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Plan your upcoming trip to Mexico with confidence using our ultimate Mexico packing list and guide as written by a local, helping you vacation in this vast, colorful, and wonderous country smarter, safer, and in style.
If you scroll to the summary of this article, you’ll find a link to download this PDF, allowing you to print it off, fill it in, and take it with you on your trip to Mexico.
The Ultimate Mexico Packing List
Our packing guide covers the things and accessories you should pack specific to Mexico and things to be aware of when traveling to this vast and beautiful country.
On our packing list printable, you’ll also find included a range of items such as toiletries, that you should also travel with, no matter where you’re going.
In addition, feel free to take a look at our ultimate vacation packing list for a fully comprehensive checklist of accessories and items to pack with you on any upcoming trip.
1 – Passport
Bring a current passport. A specific duration of validity is not necessary, but the passport must be valid for the period of stay and on the day you depart from Mexico.
2 – Visa
Visitors from countries in this list who will stay less than 180 days in Mexico do not need a visa. If your country is not listed, then you will need to get a visa to enter the country. Try the Mexican Embassy in your country for more information.
3 – Multiple Immigration Form
Every person who enters Mexico must complete a Multiple Immigration Form, in which they provide personal information and the purpose of their visit.
4 – Proof of Purpose of Your Visit
As with any other country, the Mexican authorities will ask about your reason for visiting. Try to have supporting documents such as hotel reservations or tickets that show you plan on returning home after visiting Mexico.
5 – Risk Factor Identification Questionnaire
The Ministry of Health in Mexico has a form asking all passengers to fill out the “Risk Factor Identification Questionnaire for Travelers” to identify coronavirus risk factors.
Ministry of Health officials are present at the border crossing to examine individuals exhibiting coronavirus symptoms and implement appropriate precautions.
Note that all current restrictions can change frequently, so be sure to check on the latest restrictions before traveling to Mexico.
6 – Face Mask
Most locals are still using their face masks in public places. Some stores and public buildings will require you to wear yours.
7 – Comfortable shoes
If you’re going on a trip, it’s essential that your footwear is not only comfortable but also suitable for traveling. Bring sneakers or non-laced shoes, that can be easily slipped on and off.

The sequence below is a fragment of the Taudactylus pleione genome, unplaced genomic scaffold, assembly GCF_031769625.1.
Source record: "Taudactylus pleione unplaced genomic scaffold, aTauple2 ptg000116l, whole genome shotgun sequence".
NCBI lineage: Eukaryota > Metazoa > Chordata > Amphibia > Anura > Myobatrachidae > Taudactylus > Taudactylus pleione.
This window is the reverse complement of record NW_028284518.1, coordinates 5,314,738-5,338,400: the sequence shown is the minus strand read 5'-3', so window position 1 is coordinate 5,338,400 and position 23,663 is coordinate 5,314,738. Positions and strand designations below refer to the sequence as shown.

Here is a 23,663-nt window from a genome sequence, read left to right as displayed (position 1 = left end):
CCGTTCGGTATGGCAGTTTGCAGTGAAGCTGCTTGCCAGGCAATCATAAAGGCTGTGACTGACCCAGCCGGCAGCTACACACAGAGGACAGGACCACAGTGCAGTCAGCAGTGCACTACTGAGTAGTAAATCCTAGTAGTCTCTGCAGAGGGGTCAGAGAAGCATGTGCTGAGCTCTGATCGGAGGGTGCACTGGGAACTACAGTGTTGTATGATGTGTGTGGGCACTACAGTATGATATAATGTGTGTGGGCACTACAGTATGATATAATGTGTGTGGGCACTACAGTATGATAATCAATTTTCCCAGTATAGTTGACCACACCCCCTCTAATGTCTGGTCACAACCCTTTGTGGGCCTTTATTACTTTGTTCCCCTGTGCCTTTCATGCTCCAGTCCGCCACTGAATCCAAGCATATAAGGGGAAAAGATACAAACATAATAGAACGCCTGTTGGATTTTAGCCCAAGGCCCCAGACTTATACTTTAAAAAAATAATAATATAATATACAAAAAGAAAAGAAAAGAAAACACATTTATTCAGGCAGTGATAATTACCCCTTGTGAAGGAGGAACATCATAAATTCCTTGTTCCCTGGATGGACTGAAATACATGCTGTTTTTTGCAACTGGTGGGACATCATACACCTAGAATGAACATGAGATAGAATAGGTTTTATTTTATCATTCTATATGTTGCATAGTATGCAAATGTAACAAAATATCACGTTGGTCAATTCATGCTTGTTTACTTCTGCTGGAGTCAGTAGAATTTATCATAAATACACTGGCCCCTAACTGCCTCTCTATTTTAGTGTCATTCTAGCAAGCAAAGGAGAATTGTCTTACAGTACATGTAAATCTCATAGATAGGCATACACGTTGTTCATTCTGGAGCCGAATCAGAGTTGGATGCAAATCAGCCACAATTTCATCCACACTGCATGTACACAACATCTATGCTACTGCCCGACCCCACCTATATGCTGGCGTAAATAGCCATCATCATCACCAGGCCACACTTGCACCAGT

Make sure you’ve packed shoes that support your ankles when you visit Mexico. The cobblestone streets can make for an interesting walk!
Don’t just bring one pair of shoes. When visiting a more traditional location, such as a church, it is advisable to wear closed-toe shoes.
8 – All-Weather Clothing
The climate in Mexico, especially in the center, varies greatly. You can be strolling along with cheerful sunshine one minute when suddenly a biting wind appears from nowhere, and rain begins to pour!
Unless you’re only going to the beach, remember to bring clothing for both hot and cold conditions. The ideal advice is to layer your clothes. It’s always a good idea to have an umbrella on hand.
9 – Sunscreen
The average number of sunny days in Mexico is high. You will certainly need sunscreen for protection from the sun.
The good news is that sunscreen can be found at pharmacies, supermarkets, convenience stores, and department stores in Mexico. Bringing a hat can be very helpful too.
10 – Water Bottle with a Water Filter
Mexico does not have potable water that comes from any tap. In fact, it is dangerous to drink tap water.
We recommend bringing with you a filter water bottle that you can fill up anywhere. You can buy bottled water, but its single use creates a lot of plastic waste.
11 – Over the-Counter Medications
Mexican food is delicious, but it’s best to be prepared for the inevitable. Some people may not know how their bodies react to a certain amount of chile or species.
While traveling, keep an antiacid or a laxative on you, as well as some form of medicine for diarrhea. Ask your doctor about any medications you should bring with you.
Even a spotless restaurant may add a little too much chili to the meal, and you don’t want to be fooled by Moctezuma’s revenge!
12 – Vitamins
Vitamins are readily available in Mexico. However, if you have a favorite brand from home, it’s best to bring it with you, so you don’t have to struggle to find it.
13 – Anti-Mosquito Products
Mosquitoes are prolific in the evenings and a night during the rainy season across a large portion of Mexico. Bring your favorite product to repel them, such as a bracelet, lotion, or citronella candles. You may also want to bring cream or ointment that soothes mosquito bites since bites can itch and swell.
14 – Earplugs
In Mexico, there are few locations where noise is not a problem at night. If you want to get a good night’s sleep while on vacation, consider packing earplugs.
Many locals aren’t necessarily considerate of other people’s need for sleep. Because of this, some hotels give them away for free. You could also consider noise-canceling headphones.
15 – Maps and Guides
You may bring a map of the area on your cell phone or buy them in book form. If you’re visiting a city like CDMX, having a Metro (subway) and Metrobus map is a good idea.
The public transport system in CDMX is excellent, so having a map will assist you to get wherever you want to go. You can also download offline maps to your smartphone or tablet.
16 – Pepper Spray
It’s unusual to see many people in Mexico using pepper spray, but it may make you feel more secure, especially if your hotel is on a minor road, or if you plan to walk back late at night. Just know you’re not allowed to bring it with you in your carry-on (it will have to be in your checked luggage). You should also check if your airline has any additional rules on traveling with pepper spray.
17 – Alternative Wallet
When you go to Mexico, it’s a good idea to split your money and credit cards into two wallets. We suggest obtaining a money belt that you can attach inside of your clothes.
You may carry your most important papers safely while also saving money. If you lose your ordinary wallet, you will always have cash and cards on you for this emergency.
18 – Credit Cards